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“Operation: Game Over” deployed in New York, removes sex offenders from gaming networks

New York Attorney General Eric T. Schneiderman this week joined forces with Microsoft, Sony, and other online platform operators to ban or severely cripple over 3,580 gaming accounts tied to registered sex offenders within the state. The initiative, dubbed “Operation: Game Over”, represents the first time existing sex offender identification laws have been applied to video game networks.

"We must ensure online video game systems do not become a digital playground for dangerous predators. That means doing everything possible to block sex offenders from using gaming networks as a vehicle to prey on underage victims," said Schneiderman in his press release (via Joystiq). "I applaud all the companies participating in this first-of-its-kind initiative for taking online safety seriously and purging their networks of sex offenders. Together we are making the online community safer for our children, not allowing it to become a 21st century crime scene."

Though not listed specifically, Microsoft, Sony, and Apple's inclusion in Schneiderman's release indicate the database purge involved Xbox Live, PlayStation Network, and Apple's App Store. Other industry supporters include EA, Disney Interactive Media Group, Warner Brothers, and Blizzard Entertainment.

“At Microsoft, we continually evaluate ways to manage safety for our 40 million Xbox LIVE members and particularly for children on our service,” said Rich Walls, Microsoft's VP and Deputy General Counsel. “Our partnership with the Office of the New York Attorney General helps further this cause. By leveraging the online identity information all registered sex offenders are required to provide, we are able to help reduce potentially harmful situations. We're supportive of Attorney General Schneiderman's efforts to make the Internet, including online gaming environments like Xbox LIVE, safer for everyone.”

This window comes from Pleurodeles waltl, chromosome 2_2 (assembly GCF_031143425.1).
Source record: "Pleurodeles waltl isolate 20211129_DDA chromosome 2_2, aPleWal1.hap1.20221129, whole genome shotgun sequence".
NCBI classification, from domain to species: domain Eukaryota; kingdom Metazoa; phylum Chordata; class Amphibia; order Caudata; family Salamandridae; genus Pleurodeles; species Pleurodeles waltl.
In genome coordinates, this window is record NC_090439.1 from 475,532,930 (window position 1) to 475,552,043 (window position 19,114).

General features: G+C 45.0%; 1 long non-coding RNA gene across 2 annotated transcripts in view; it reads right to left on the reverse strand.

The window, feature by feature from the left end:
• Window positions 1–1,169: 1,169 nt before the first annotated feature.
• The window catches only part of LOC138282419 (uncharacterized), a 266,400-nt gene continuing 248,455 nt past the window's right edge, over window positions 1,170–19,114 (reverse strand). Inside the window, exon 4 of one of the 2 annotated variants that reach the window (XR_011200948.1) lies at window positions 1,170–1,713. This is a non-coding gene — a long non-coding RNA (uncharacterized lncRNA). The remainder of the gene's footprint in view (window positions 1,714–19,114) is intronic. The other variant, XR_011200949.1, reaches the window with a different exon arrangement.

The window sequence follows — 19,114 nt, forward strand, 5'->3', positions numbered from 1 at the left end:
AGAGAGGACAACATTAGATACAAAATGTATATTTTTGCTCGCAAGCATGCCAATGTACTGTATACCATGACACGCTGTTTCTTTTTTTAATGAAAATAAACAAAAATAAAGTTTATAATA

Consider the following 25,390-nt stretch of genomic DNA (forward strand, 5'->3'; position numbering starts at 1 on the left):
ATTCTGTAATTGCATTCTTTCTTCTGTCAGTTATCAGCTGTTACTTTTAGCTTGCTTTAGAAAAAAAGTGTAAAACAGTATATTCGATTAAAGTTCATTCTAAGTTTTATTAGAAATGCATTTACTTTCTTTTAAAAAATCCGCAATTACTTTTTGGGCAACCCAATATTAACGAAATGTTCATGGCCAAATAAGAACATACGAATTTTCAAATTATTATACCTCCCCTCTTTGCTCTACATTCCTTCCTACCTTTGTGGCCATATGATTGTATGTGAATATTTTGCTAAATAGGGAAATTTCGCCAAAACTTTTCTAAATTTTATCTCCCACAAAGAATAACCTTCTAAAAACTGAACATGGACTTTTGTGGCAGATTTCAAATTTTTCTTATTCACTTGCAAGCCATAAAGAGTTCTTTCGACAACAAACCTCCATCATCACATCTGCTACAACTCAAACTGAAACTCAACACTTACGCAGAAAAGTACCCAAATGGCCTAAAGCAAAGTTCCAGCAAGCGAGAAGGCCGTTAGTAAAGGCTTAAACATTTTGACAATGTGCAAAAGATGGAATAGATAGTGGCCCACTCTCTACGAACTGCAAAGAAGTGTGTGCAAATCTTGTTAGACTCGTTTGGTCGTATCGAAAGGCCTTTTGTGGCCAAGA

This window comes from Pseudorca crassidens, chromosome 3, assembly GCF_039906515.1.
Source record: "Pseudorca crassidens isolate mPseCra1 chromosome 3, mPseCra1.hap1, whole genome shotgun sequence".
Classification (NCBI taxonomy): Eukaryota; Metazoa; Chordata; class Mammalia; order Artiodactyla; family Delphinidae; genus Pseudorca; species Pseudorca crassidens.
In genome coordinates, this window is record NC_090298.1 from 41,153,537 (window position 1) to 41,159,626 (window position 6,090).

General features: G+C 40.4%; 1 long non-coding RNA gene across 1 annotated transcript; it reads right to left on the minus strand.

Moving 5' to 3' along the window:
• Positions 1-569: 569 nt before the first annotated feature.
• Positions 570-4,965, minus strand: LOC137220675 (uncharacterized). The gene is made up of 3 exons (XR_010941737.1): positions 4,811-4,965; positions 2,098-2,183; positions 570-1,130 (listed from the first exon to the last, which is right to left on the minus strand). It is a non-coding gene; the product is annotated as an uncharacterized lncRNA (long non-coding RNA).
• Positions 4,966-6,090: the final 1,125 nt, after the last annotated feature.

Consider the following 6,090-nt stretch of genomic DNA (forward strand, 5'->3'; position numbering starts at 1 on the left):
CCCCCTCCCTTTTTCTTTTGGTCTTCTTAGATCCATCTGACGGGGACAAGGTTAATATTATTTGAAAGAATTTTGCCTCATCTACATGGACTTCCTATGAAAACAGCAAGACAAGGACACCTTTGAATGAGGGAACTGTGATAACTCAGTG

Given the amount of big league support behind Operation: Game Over, it could be only a matter of time before other states employ similar online measures. What do you think of the New York Attorney General's purge?

65 comments

  • D0CCON - April 9, 2012 6:11 p.m.

    I see this as a mostly good thing, but I'm reminded of a discussion I had in a business law class. In Wisconsin (and probably everywhere else), if an 18 year old has sex with their 17 year old boy/girlfriend and authorities find out, the 18-year-old is now a sex offender and must register as such. I wouldn't consider that particular sex offender to be a danger to children, much less do I think that person should lose access to XBL. Outside of cases like that though, I can't complain.
  • pr0tostar - April 9, 2012 8:01 a.m.

    No advocacy here for sex offenders,, but really this initiative just shouldn't have to exist. Parents should be keeping their children's online interactions in check, and if they cant... make em wait till they're adults to take their entertainment online. And who's to say these offenders wont just forward money to a friend or family member to maintain accounts? I think the industry should be looking to resolve more pressing matters such as cyber-bullying instead of enacting some shallow slap on the wrist to pedos. tldr I think it's redundant.